“Speaking about rediscovery, it evokes a sense of thrill. There is even a certain intellectual dare in it — in rediscovering what you thought you already knew. What you may have once disliked, thought was dull and boring. And there you go: someone illuminates it from a completely different and unexpected angle, and you find such a truly intellectual joy in this,” literary critic Yevhenii Stasinevych reflects.



In “The Smell of the Word,” the first podcast by Yevhenii Stasinevych and stand-up comedian Serhii Chyrkov, they discuss why Ukrainian classics are sometimes more interesting than Hollywood directed films.



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Serhii Chyrkov says that he often refers to literary themes in his stand-up show, from Bulgakov to postmodernism. Yevhenii Stasinevych explains how these two creative realms can reinforce each other: “Literature is important not only as a topic for a stand-up performance, but as inspiration. The one who reads more has more chances to write better texts. Serhii Chyrkov is popular and renowned as an intelligent stand-up comedian because he reads.”



I think stand-up shows remind us that literature can be funny. It possesses this comic modus within which stand-up performance works. We have forgotten about it. We haven’t had funny texts for a long time, and good stand-up performances should remind us about this. It is to the point even in the middle of the full scale invasion. It doesn’t mean laughing at or scoffing, it only means using laughter as therapy. Don’t we need it right now? That is exactly what we could learn from stand-up shows.



Serhii Chyrkov: Birds of feather flock together!


Serhii Chyrkov


There is a prevailing notion that the reputation of Ukrainian literature is that of sadness and tragedy. Stand-up, on the other hand, is about humor. However, Chyrkov dispels these stereotypes:



“Stand-up performance is about jokes, but they are often based on some personal sadness and tragedy. Literature reinterprets human emotions, processes them, and stand-up works with human emotions, experiences and events in a person’s life. All this combines perfectly. Both stand-up and literature are primarily texts, but one text is recited and the other is printed.”



We posed a question to our interlocutors: why it is necessary to rediscover Ukrainian literature now.


“Birds of feather flock together!” — was Serhii Chyrkov’s immediate reply. This was the principle practiced by Ukrainians in Galicia during the times of Austria-Hungary alliance and Polish occupations to counteract economic and political expansion. It is what conscious Ukrainians are practicing now to counteract the Russians.



Vasyl Baidak: A stand-up show is an individual personalized comedy


Vasyl Baidak


Vasyl Baidak, a former participant in the “Reader’s Diary” show, says he did not understand the seriousness of the literature he encountered in school. But living through the current tragic reality, the comedian re-reads literature with new perspectives and contexts: “I have always thought that “The Tiger Trappers” (“The Hunters and the Hunted”) by Ukrainian writer, essay and novel author and politician Ivan Bahriany was just an adventure tale. But now I started reading it and I was like, “Yeah, Siberia…” It didn’t even register before. I was so focused on the adventure itself that I didn’t pay attention to the fact that Russians were once again present , that they were killing and destroying again. Because there is so much of this in literature that you perceive it as a bedrock, as a foundation, which you haven’t experienced and haven’t felt.”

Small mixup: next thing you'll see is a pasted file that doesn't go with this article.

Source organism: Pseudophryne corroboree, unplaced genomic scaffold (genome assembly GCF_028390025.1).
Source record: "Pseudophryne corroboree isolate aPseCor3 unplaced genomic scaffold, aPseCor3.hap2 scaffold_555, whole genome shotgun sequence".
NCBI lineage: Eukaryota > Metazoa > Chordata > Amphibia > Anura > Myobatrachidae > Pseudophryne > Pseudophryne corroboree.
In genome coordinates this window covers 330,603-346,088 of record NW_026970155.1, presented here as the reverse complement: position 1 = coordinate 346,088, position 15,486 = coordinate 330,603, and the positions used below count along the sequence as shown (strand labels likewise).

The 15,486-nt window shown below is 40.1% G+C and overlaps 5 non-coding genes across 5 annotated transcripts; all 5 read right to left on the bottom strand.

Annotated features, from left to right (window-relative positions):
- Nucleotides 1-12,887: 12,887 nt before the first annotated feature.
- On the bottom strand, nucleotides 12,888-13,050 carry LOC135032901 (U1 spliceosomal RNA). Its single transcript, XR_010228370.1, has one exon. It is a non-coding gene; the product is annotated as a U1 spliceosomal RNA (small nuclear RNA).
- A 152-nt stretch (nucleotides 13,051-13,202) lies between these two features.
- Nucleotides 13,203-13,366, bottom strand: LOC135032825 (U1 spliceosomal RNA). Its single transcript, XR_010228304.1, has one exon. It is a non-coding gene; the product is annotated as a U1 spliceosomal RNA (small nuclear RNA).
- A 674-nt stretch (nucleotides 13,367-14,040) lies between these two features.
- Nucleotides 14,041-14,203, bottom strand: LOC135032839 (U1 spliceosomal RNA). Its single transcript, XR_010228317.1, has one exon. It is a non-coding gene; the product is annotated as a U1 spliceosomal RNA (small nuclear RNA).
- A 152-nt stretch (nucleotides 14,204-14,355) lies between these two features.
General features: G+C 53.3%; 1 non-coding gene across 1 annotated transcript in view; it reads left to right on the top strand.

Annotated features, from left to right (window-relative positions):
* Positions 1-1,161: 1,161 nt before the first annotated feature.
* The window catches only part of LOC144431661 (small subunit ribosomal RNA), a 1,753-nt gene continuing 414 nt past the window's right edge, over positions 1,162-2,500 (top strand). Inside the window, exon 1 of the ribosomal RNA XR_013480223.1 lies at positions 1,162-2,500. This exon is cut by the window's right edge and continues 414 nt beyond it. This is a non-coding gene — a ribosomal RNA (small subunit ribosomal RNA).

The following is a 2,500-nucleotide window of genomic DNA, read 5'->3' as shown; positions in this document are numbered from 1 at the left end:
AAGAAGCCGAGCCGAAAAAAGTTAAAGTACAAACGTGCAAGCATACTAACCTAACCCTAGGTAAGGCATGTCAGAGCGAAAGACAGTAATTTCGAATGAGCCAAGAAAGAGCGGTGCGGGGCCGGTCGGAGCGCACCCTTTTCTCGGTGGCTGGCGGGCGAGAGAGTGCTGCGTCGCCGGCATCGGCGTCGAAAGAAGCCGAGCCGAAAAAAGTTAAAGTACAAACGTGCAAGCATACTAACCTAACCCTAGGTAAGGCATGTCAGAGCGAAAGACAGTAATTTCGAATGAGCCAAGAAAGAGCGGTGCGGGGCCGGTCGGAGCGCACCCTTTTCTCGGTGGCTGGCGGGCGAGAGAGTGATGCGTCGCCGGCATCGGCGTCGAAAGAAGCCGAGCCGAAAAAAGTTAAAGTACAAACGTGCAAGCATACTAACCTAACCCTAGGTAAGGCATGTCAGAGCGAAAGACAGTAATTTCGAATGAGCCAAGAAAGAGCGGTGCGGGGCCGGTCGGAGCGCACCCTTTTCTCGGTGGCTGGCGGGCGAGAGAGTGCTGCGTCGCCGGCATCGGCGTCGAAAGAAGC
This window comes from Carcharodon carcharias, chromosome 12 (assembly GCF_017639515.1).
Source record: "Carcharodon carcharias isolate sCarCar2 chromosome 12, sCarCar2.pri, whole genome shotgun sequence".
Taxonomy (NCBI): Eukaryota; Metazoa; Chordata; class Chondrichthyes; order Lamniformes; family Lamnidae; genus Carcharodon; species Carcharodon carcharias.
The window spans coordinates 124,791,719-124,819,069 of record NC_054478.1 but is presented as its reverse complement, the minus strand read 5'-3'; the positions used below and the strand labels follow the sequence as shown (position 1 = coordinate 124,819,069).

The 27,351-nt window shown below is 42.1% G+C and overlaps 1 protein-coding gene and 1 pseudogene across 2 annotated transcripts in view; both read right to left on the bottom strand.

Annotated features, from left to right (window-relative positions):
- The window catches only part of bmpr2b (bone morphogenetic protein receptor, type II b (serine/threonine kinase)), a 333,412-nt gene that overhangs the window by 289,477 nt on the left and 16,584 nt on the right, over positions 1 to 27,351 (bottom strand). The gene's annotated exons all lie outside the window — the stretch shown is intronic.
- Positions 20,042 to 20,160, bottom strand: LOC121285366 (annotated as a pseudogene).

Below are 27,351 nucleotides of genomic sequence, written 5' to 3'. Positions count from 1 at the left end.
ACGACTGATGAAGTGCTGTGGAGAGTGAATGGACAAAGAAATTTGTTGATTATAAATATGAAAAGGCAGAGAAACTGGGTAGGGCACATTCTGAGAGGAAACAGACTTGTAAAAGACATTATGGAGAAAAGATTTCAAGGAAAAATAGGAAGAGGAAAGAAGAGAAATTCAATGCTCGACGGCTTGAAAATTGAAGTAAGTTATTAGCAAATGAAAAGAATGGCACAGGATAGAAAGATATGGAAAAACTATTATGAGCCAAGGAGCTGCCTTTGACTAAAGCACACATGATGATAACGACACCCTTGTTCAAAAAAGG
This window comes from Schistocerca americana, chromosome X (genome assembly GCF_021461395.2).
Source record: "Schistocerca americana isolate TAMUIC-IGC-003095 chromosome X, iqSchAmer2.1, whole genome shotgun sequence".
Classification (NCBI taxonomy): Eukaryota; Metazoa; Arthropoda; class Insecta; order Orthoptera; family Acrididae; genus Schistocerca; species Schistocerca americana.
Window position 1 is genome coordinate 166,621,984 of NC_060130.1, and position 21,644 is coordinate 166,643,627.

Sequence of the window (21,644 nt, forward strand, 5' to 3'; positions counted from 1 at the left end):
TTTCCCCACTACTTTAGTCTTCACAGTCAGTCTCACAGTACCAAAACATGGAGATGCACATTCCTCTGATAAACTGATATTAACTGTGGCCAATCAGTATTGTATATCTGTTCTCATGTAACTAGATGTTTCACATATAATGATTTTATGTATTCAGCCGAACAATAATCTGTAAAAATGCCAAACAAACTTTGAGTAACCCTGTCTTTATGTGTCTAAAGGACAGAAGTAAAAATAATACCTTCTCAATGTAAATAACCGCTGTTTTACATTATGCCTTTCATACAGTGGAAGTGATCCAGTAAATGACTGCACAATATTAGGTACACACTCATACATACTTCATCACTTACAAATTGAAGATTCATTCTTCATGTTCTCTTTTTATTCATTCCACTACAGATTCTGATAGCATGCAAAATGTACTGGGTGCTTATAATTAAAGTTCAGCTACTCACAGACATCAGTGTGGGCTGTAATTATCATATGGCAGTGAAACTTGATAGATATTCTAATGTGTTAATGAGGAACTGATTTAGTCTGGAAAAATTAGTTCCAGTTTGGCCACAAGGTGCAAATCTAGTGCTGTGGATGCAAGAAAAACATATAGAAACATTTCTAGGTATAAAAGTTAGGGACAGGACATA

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Vasyl Baidak suggests that reading helps to learn different language structures and vocabulary, which can then be used in a stand-up: “How does stand-up help literature? It doesn’t,” he replies with a laugh. “In fact, stand-up shows popularize literature. Serhii Chyrkov, of all the Ukrainian stand-up comedians, is probably the most focused on literature. And you can learn something new from his stand-up shows.”


The comedian also believes that the “tragic nature of Ukrainian literature” can easily be juxtaposed with humor, but context remains critical. At the same time, everyone determines what is appropriate for them: “It is impossible to derive a formula for an appropriate joke. A stand-up show is an individual personalized comedy, and everyone feels and does it their own way. So it combines perfectly, but not everyone is able to perfectly combine it.”




Chytomo spotlights:Ukrainian culture on and after frontline” project. The project is funded by the Stabilisation Fund for Culture and Education of the German Federal Foreign Office
and the Goethe-Institut.